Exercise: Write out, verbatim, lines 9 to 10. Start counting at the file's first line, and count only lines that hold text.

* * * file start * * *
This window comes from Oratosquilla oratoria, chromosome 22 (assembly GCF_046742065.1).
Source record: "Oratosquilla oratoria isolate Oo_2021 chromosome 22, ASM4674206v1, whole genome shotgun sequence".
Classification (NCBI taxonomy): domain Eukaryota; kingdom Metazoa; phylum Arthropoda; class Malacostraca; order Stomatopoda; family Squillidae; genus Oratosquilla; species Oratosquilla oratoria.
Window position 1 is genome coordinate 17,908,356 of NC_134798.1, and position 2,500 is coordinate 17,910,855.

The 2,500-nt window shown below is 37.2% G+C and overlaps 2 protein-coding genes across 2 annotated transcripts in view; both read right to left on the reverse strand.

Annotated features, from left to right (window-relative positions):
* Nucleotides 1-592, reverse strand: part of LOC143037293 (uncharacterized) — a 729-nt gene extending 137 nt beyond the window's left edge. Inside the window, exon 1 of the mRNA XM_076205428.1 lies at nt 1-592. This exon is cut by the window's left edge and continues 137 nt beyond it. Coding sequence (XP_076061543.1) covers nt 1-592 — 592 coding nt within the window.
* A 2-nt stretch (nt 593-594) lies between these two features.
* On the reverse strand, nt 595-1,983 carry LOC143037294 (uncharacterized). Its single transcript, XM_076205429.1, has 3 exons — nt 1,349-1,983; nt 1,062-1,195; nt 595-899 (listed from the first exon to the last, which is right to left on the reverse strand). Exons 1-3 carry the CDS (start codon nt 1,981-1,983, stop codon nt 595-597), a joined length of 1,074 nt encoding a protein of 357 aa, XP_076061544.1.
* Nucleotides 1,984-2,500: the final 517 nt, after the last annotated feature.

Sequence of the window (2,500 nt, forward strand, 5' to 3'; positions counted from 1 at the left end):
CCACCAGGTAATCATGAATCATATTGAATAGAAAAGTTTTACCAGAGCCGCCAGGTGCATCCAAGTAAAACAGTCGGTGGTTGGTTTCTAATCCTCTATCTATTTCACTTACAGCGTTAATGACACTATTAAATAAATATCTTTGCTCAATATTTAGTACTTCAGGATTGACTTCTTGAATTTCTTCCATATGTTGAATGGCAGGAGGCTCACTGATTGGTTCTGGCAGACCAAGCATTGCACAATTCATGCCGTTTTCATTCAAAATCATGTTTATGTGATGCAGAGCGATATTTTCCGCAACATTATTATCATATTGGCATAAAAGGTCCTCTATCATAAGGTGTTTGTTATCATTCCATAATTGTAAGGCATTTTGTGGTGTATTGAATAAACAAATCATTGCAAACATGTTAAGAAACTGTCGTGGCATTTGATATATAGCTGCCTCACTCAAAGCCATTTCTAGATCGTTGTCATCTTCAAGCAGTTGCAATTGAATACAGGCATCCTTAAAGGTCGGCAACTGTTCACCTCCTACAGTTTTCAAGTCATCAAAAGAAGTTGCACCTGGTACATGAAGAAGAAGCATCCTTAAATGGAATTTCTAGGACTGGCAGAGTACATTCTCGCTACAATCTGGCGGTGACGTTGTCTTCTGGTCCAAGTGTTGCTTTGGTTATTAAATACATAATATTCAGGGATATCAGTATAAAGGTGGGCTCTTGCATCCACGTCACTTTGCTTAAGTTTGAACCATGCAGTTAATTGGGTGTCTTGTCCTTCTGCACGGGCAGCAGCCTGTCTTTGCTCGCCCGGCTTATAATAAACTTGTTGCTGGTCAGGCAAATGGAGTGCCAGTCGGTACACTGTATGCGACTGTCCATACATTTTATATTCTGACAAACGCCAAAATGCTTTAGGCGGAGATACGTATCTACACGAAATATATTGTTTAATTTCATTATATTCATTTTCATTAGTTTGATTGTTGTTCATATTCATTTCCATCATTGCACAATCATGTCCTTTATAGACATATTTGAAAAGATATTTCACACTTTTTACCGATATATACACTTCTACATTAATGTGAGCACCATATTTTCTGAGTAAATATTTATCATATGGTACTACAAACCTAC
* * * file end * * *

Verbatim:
* On the reverse strand, nt 595-1,983 carry LOC143037294 (uncharacterized). Its single transcript, XM_076205429.1, has 3 exons — nt 1,349-1,983; nt 1,062-1,195; nt 595-899 (listed from the first exon to the last, which is right to left on the reverse strand). Exons 1-3 carry the CDS (start codon nt 1,981-1,983, stop codon nt 595-597), a joined length of 1,074 nt encoding a protein of 357 aa, XP_076061544.1.
* Nucleotides 1,984-2,500: the final 517 nt, after the last annotated feature.